Just the Keys to His House

Just the Keys to His House

AminAndSonIn the dark and dangerous hole that Ugandan dictator Museveni has cut out of his country, a new face has emerged to challenge him: the son of Idi Amin.

Yesterday, Hussein Juruga Lumumba, announced his candidacy to become Uganda’s next dictator.

Well, not exactly. What he did was write an open letter to the current dictator, Yoweri Museveni, published in the country’s main newspaper as a lead news story, requesting the Ugandan dictator to return to him the homes and other properties confiscated from his father.

Seemingly benign enough, in the feudal Shakespearean politics of otherwise modern Uganda this is better than Ted Cruz spending a weekend in Iowa.

It appears to be the only letter ever written the current dictator, although anyone else who tried this would likely never write, again.

Let’s stipulate a few things quickly, first.

Uganda would be better without any dictator. Kenya has demonstrated that freed from oppressive politics, a country can bloom, grow incredibly fast, and truly become both an economic and cultural powerhouse for modern Africa.

Ugandans were just as well educated, maybe better than Kenyans. They were the colonial favorite of Britain (that considered Kenya a simple stepping-stone to Uganda), and in the short few years of independence before Uganda slipped into its endless dictators’ cycle, it was forging well ahead of Kenya.

And even during the rest of my lifetime in Africa, even when under the repeated oppressions of horrible leaders, Ugandans wrestled up some wonderful accomplishments, including vanguard research and implementation of many public health initiatives including malaria control.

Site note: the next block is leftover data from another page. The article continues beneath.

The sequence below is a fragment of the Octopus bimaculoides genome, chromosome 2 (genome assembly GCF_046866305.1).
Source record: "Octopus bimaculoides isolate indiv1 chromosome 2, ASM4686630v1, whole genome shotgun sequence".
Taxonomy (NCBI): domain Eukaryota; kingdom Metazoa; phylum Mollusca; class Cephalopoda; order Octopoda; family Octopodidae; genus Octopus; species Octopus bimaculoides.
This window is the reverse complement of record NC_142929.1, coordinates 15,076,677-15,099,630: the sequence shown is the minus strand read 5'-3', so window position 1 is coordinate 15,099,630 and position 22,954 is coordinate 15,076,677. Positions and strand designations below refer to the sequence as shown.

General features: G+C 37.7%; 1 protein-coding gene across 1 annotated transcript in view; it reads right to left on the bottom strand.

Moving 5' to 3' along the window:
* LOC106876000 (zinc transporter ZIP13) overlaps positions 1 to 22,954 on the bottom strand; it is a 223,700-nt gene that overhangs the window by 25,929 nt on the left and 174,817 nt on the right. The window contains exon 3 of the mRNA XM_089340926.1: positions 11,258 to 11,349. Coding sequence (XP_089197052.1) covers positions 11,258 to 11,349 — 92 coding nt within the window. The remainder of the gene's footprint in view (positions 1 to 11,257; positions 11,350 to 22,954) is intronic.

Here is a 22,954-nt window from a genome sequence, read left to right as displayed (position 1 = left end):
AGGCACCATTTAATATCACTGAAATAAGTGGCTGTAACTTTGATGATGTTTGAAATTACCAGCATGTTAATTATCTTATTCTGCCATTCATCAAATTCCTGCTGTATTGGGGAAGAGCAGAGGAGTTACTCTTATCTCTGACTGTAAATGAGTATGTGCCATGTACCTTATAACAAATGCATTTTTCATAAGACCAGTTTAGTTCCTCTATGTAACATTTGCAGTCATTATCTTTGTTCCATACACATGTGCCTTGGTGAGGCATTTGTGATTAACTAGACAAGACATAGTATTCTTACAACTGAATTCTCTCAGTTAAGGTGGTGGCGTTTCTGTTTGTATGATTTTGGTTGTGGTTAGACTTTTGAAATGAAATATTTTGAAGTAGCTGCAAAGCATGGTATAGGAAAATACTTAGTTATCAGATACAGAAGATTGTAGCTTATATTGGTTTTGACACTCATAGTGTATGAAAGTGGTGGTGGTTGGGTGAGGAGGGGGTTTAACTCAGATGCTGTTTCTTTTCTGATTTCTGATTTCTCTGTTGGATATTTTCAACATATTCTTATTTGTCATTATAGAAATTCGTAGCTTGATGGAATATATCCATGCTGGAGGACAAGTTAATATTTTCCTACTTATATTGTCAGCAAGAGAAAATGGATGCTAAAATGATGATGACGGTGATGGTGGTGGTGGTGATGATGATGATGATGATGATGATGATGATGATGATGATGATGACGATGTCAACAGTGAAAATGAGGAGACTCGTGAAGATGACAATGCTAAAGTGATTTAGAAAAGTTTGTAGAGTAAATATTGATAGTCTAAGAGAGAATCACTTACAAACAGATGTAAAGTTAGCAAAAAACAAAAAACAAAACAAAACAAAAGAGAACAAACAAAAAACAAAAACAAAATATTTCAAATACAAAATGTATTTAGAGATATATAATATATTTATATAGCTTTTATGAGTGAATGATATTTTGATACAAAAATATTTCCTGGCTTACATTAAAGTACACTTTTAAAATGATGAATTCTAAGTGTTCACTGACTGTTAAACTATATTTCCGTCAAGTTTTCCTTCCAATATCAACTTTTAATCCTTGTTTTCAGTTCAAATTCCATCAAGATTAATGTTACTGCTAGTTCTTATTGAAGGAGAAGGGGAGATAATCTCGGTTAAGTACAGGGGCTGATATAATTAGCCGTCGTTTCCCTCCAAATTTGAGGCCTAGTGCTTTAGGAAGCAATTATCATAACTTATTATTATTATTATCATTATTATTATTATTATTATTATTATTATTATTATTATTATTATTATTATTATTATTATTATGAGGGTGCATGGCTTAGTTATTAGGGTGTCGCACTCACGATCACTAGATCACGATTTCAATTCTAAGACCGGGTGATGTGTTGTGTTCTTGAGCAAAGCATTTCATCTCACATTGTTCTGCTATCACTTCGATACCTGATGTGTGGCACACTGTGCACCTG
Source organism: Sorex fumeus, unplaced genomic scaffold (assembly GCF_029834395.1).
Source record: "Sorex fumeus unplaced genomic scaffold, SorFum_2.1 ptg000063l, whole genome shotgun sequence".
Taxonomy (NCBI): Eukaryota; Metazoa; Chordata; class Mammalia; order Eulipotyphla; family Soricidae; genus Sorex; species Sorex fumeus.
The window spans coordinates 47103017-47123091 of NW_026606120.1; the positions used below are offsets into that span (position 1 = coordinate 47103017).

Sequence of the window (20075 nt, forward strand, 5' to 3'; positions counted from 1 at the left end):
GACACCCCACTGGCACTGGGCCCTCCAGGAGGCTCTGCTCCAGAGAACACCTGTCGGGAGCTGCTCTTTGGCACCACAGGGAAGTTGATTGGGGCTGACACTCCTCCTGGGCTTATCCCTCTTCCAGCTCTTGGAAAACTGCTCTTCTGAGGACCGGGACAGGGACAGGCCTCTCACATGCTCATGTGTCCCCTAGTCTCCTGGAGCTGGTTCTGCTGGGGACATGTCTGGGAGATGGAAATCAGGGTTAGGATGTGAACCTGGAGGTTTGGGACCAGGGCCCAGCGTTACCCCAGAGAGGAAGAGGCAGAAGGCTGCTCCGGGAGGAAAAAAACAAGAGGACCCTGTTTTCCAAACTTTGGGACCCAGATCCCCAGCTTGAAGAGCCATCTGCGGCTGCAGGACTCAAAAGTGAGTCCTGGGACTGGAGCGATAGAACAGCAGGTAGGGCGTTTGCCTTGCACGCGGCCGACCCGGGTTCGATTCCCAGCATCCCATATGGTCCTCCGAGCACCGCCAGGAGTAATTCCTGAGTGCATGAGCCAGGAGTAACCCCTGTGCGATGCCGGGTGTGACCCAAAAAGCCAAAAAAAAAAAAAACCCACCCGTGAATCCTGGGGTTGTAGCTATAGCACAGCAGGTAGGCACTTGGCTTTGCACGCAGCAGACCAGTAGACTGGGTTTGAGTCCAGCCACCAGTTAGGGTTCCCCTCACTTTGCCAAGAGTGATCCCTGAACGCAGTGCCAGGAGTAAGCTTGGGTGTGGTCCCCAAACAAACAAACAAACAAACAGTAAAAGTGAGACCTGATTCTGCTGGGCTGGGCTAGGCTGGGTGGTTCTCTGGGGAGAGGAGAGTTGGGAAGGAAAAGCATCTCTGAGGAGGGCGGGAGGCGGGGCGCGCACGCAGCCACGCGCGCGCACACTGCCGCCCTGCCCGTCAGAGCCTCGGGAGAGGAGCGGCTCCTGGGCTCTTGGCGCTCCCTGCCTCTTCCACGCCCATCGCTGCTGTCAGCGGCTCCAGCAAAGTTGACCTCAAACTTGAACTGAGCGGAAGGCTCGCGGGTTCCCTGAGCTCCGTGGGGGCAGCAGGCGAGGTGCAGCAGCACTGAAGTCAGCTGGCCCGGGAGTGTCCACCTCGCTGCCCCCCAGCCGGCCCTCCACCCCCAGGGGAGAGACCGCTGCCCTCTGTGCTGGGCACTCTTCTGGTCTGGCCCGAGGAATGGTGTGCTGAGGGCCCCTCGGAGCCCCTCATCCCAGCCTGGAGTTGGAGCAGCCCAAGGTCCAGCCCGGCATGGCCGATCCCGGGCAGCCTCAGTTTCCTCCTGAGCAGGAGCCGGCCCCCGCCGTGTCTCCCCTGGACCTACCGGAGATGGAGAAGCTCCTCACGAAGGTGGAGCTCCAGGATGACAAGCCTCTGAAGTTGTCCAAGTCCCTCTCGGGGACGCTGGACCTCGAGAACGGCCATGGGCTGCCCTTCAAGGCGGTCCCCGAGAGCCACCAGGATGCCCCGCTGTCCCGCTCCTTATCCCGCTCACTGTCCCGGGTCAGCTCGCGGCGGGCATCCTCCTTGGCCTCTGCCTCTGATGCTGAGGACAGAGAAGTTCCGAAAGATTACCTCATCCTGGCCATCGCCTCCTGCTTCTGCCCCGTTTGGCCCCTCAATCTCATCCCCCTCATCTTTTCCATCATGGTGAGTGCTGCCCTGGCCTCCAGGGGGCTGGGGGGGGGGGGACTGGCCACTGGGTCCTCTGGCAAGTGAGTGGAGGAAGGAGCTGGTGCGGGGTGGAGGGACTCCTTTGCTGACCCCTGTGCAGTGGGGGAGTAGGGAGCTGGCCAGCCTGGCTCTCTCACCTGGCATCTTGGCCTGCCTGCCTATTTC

All that keeps Uganda down is its love affair with dictators.

No credible representative leader has ever made it to any of the top echelons of Ugandan government. Rife with ethnic divides (but so is Kenya), shackled with an urban population that still reveres an ancient monarchy, Uganda just can’t break the habit of being oppressed.

My wife and I lived for two years on the Kenyan/Ugandan border during the height of Amin’s terror. The fear that every sane person felt, no matter how secure they might have been inside Kenya, was horrible.

The two weeks that we spent driving from one end of Uganda to the other during Amin’s regime might have been one of the most foolish things two 25-year olds had ever done. But what we saw and heard and experienced became fundamental to my understanding of Africa thereafter, that the continent’s enormous potential was hamstrung by its inability to shake paganism.

And now, forty years later, it comes back to haunt that poor country.

Times have changed. Hussein Juruga dresses nicely, writes and speaks with the fluency of a privileged child educated in both France and Britain. And lacking any actual job, he lists his occupation as “politician” in his blog.

His resume includes being a “media consultant.” And while it’s difficult to find many in Uganda willing to write Op Eds in the country’s newspapers, Juruga often waxes eloquently therein on the modern media, espousing greater freedoms.

Sounds pretty right on, no? And the country’s main newspaper, arguably the mouthpiece for the current dictator, gives him a glowing recommendation
as a former employee.

But dig into his prolific blog, and you find that’s he’s homophobic and dangerously militaristic, and he avoids ever discussing other current challenges to the current dictator, except his own.

Kizza Besigye and Erias Lukwago, for instance, are the two most prominent dissidents in Uganda and fairly well known outside the country. But Juruga hasn’t mentioned either of them, ever.

But the overriding evidence of Juruga’s intentions is the bone-chilling defense he constantly mounts for his father.

Claiming that all the bad stuff attributed to his father is rumor mongering, Juruga insists the smear campaign “is peddled mostly by individuals who want to access political support and for others to try and maintain political relevance today.”

He argues that it was actually the Tanzanians (whose army ultimately deposed Amin) — not his father — that caused the most misery and destruction in the country.

He admits threatening Giles Foden, the author of The Last King Of Scotland, with a libel suit.

He may be more polished than his father. His power is indisputable, given the public nature of his rages within Uganda’s current clamp on media freedom.

And a simple change, it seems, is all that he wants: Just give him the keys to his house.